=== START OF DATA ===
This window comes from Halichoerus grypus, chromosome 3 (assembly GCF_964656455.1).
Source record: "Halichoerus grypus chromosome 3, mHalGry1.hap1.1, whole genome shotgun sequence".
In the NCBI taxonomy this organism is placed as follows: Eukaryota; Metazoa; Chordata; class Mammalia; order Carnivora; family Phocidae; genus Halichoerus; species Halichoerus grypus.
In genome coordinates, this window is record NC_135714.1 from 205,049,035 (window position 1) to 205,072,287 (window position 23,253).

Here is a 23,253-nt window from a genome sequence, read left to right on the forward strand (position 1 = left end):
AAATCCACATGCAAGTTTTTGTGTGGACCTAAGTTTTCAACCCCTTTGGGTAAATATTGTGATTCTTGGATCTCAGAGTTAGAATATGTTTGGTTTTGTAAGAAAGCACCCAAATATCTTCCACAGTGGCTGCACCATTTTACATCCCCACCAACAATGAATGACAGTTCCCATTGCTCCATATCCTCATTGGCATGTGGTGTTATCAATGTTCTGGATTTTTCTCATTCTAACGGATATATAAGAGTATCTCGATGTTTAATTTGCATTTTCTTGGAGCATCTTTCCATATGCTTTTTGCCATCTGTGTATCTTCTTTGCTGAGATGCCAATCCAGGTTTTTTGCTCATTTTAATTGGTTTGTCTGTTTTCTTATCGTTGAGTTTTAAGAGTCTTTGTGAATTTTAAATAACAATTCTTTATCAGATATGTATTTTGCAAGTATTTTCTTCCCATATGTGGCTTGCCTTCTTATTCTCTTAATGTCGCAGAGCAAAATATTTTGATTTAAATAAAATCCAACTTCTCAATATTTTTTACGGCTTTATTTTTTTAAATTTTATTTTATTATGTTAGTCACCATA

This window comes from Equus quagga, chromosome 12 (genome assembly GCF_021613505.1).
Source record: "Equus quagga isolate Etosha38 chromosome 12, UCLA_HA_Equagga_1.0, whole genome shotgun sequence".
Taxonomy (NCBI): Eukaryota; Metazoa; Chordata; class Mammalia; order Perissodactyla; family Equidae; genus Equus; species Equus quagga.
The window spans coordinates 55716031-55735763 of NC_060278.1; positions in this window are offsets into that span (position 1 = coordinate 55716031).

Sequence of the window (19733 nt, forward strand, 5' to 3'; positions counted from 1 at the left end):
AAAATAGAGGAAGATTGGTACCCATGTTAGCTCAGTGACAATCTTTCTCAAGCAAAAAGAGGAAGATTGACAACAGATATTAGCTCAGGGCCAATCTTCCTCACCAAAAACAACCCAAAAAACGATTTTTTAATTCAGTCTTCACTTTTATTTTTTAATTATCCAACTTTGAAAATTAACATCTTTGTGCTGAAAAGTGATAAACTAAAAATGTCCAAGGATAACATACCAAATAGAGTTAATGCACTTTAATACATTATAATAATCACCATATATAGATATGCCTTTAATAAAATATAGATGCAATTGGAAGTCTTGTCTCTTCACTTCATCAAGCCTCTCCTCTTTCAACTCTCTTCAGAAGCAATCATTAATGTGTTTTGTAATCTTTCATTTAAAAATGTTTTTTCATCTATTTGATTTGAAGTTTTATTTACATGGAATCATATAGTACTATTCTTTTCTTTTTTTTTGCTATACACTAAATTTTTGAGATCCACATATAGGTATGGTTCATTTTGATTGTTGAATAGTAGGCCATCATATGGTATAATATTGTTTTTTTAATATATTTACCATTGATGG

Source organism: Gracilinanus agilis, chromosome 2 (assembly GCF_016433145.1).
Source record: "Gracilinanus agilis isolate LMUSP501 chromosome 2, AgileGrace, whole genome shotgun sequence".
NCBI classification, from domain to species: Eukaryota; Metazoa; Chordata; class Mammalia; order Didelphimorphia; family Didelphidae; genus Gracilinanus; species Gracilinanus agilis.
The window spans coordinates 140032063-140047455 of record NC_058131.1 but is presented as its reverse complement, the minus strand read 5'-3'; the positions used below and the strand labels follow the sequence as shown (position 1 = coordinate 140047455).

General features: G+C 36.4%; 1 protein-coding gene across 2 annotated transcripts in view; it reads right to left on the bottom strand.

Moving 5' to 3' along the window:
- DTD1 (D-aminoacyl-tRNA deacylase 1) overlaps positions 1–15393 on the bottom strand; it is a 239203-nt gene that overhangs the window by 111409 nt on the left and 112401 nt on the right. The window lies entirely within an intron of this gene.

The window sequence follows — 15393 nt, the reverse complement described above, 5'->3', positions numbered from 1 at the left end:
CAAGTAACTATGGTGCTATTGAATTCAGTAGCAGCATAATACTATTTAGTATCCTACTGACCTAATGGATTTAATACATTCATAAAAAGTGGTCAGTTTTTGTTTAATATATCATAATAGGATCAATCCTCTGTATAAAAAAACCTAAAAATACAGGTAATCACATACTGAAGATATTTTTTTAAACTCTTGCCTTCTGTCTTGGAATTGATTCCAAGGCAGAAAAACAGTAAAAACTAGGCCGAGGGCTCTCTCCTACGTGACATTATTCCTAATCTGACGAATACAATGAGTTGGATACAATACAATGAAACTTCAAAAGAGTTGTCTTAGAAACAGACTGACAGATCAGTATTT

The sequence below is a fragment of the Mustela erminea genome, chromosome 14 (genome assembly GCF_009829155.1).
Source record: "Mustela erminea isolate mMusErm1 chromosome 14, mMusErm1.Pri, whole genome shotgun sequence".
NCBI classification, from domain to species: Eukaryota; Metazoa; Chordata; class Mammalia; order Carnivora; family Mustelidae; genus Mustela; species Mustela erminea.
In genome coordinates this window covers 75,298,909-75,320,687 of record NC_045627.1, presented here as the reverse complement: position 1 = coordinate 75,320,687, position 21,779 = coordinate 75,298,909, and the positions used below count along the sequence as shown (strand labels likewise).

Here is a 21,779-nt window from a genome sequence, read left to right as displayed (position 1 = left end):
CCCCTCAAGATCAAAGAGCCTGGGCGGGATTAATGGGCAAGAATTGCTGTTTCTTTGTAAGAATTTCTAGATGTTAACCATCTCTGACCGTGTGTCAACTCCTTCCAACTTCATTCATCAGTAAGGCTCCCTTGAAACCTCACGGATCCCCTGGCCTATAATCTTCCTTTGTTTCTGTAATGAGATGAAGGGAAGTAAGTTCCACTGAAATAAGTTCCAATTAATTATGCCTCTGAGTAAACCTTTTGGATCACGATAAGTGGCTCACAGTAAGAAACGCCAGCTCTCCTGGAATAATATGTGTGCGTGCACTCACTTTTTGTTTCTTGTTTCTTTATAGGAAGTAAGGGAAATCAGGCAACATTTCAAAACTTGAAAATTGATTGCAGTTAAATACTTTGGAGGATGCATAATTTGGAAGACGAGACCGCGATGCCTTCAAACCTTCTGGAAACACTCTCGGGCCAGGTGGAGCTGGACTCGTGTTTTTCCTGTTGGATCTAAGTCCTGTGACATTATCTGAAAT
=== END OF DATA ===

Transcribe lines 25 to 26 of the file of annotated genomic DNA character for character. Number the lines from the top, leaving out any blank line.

In genome coordinates this window covers 75,298,909-75,320,687 of record NC_045627.1, presented here as the reverse complement: position 1 = coordinate 75,320,687, position 21,779 = coordinate 75,298,909, and the positions used below count along the sequence as shown (strand labels likewise).

Here is a 21,779-nt window from a genome sequence, read left to right as displayed (position 1 = left end):